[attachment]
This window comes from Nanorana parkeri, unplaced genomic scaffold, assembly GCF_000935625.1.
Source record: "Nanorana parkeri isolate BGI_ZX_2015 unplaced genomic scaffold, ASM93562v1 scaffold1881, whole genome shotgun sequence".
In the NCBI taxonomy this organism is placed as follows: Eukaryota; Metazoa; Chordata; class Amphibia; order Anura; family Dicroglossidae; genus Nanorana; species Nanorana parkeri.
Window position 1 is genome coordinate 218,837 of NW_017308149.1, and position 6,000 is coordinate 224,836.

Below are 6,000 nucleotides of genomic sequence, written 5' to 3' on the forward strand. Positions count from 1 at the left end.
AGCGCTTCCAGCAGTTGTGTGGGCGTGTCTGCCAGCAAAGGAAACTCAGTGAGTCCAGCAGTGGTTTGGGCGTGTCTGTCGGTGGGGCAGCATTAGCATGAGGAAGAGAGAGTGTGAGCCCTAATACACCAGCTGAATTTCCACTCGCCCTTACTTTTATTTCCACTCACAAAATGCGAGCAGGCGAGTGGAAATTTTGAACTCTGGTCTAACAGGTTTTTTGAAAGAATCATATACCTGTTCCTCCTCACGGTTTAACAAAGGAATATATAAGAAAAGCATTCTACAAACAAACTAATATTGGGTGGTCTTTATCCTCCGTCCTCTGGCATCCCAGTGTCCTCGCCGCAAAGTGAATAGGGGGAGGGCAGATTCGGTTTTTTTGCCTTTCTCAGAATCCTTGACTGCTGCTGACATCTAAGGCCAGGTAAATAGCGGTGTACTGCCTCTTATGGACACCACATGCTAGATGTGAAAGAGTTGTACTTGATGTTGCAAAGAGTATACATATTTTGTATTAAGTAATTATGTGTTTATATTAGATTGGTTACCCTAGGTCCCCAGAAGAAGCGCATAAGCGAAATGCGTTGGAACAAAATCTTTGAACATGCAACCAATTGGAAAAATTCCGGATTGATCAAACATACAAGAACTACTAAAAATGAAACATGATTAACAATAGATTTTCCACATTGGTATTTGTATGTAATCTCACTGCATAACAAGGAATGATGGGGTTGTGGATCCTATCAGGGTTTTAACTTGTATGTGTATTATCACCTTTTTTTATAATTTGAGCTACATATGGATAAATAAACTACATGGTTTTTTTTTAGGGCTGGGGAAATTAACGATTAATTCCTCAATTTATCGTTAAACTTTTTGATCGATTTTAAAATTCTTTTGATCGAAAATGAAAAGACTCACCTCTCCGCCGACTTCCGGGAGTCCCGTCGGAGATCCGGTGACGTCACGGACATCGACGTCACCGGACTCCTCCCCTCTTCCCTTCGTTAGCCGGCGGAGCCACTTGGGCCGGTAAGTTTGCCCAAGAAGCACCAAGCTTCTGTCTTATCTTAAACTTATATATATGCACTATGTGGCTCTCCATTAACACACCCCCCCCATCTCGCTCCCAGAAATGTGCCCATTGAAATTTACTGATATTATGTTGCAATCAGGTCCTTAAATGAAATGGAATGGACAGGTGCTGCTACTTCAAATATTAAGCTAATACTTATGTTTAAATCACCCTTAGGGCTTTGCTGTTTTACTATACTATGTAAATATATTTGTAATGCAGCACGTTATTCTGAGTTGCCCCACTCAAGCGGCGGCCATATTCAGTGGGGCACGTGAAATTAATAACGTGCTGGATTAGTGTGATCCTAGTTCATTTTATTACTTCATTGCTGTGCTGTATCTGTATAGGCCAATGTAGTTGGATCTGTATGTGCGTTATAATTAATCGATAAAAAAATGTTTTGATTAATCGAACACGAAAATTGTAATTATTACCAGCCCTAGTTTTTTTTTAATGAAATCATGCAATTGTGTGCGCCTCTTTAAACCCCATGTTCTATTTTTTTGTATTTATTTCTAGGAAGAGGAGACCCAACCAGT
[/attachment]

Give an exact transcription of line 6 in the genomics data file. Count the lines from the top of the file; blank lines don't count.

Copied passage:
AGCGCTTCCAGCAGTTGTGTGGGCGTGTCTGCCAGCAAAGGAAACTCAGTGAGTCCAGCAGTGGTTTGGGCGTGTCTGTCGGTGGGGCAGCATTAGCATGAGGAAGAGAGAGTGTGAGCCCTAATACACCAGCTGAATTTCCACTCGCCCTTACTTTTATTTCCACTCACAAAATGCGAGCAGGCGAGTGGAAATTTTGAACTCTGGTCTAACAGGTTTTTTGAAAGAATCATATACCTGTTCCTCCTCACGGTTTAACAAAGGAATATATAAGAAAAGCATTCTACAAACAAACTAATATTGGGTGGTCTTTATCCTCCGTCCTCTGGCATCCCAGTGTCCTCGCCGCAAAGTGAATAGGGGGAGGGCAGATTCGGTTTTTTTGCCTTTCTCAGAATCCTTGACTGCTGCTGACATCTAAGGCCAGGTAAATAGCGGTGTACTGCCTCTTATGGACACCACATGCTAGATGTGAAAGAGTTGTACTTGATGTTGCAAAGAGTATACATATTTTGTATTAAGTAATTATGTGTTTATATTAGATTGGTTACCCTAGGTCCCCAGAAGAAGCGCATAAGCGAAATGCGTTGGAACAAAATCTTTGAACATGCAACCAATTGGAAAAATTCCGGATTGATCAAACATACAAGAACTACTAAAAATGAAACATGATTAACAATAGATTTTCCACATTGGTATTTGTATGTAATCTCACTGCATAACAAGGAATGATGGGGTTGTGGATCCTATCAGGGTTTTAACTTGTATGTGTATTATCACCTTTTTTTATAATTTGAGCTACATATGGATAAATAAACTACATGGTTTTTTTTTAGGGCTGGGGAAATTAACGATTAATTCCTCAATTTATCGTTAAACTTTTTGATCGATTTTAAAATTCTTTTGATCGAAAATGAAAAGACTCACCTCTCCGCCGACTTCCGGGAGTCCCGTCGGAGATCCGGTGACGTCACGGACATCGACGTCACCGGACTCCTCCCCTCTTCCCTTCGTTAGCCGGCGGAGCCACTTGGGCCGGTAAGTTTGCCCAAGAAGCACCAAGCTTCTGTCTTATCTTAAACTTATATATATGCACTATGTGGCTCTCCATTAACACACCCCCCCCATCTCGCTCCCAGAAATGTGCCCATTGAAATTTACTGATATTATGTTGCAATCAGGTCCTTAAATGAAATGGAATGGACAGGTGCTGCTACTTCAAATATTAAGCTAATACTTATGTTTAAATCACCCTTAGGGCTTTGCTGTTTTACTATACTATGTAAATATATTTGTAATGCAGCACGTTATTCTGAGTTGCCCCACTCAAGCGGCGGCCATATTCAGTGGGGCACGTGAAATTAATAACGTGCTGGATTAGTGTGATCCTAGTTCATTTTATTACTTCATTGCTGTGCTGTATCTGTATAGGCCAATGTAGTTGGATCTGTATGTGCGTTATAATTAATCGATAAAAAAATGTTTTGATTAATCGAACACGAAAATTGTAATTATTACCAGCCCTAGTTTTTTTTTAATGAAATCATGCAATTGTGTGCGCCTCTTTAAACCCCATGTTCTATTTTTTTGTATTTATTTCTAGGAAGAGGAGACCCAACCAGT